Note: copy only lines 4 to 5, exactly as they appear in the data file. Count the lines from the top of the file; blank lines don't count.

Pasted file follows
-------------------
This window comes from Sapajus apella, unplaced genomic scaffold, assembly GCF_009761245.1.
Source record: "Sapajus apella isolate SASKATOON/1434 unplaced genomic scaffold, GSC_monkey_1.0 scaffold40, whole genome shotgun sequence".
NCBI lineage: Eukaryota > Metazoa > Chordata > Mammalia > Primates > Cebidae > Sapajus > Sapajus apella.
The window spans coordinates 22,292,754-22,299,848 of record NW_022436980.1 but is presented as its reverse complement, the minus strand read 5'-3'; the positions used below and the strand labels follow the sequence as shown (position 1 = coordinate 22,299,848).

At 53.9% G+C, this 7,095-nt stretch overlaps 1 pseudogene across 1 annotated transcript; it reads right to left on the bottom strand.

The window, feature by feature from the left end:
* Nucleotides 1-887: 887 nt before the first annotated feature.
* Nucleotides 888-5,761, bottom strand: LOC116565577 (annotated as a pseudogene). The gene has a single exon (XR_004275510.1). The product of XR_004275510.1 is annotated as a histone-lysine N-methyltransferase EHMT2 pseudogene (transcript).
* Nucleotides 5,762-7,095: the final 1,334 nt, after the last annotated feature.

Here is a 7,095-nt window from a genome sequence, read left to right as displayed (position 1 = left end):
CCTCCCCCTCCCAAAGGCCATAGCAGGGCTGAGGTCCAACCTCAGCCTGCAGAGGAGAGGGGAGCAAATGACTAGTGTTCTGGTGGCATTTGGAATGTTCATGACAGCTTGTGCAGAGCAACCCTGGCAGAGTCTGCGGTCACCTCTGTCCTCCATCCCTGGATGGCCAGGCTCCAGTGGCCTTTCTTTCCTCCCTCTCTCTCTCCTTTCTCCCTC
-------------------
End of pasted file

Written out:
The window spans coordinates 22,292,754-22,299,848 of record NW_022436980.1 but is presented as its reverse complement, the minus strand read 5'-3'; the positions used below and the strand labels follow the sequence as shown (position 1 = coordinate 22,299,848).

At 53.9% G+C, this 7,095-nt stretch overlaps 1 pseudogene across 1 annotated transcript; it reads right to left on the bottom strand.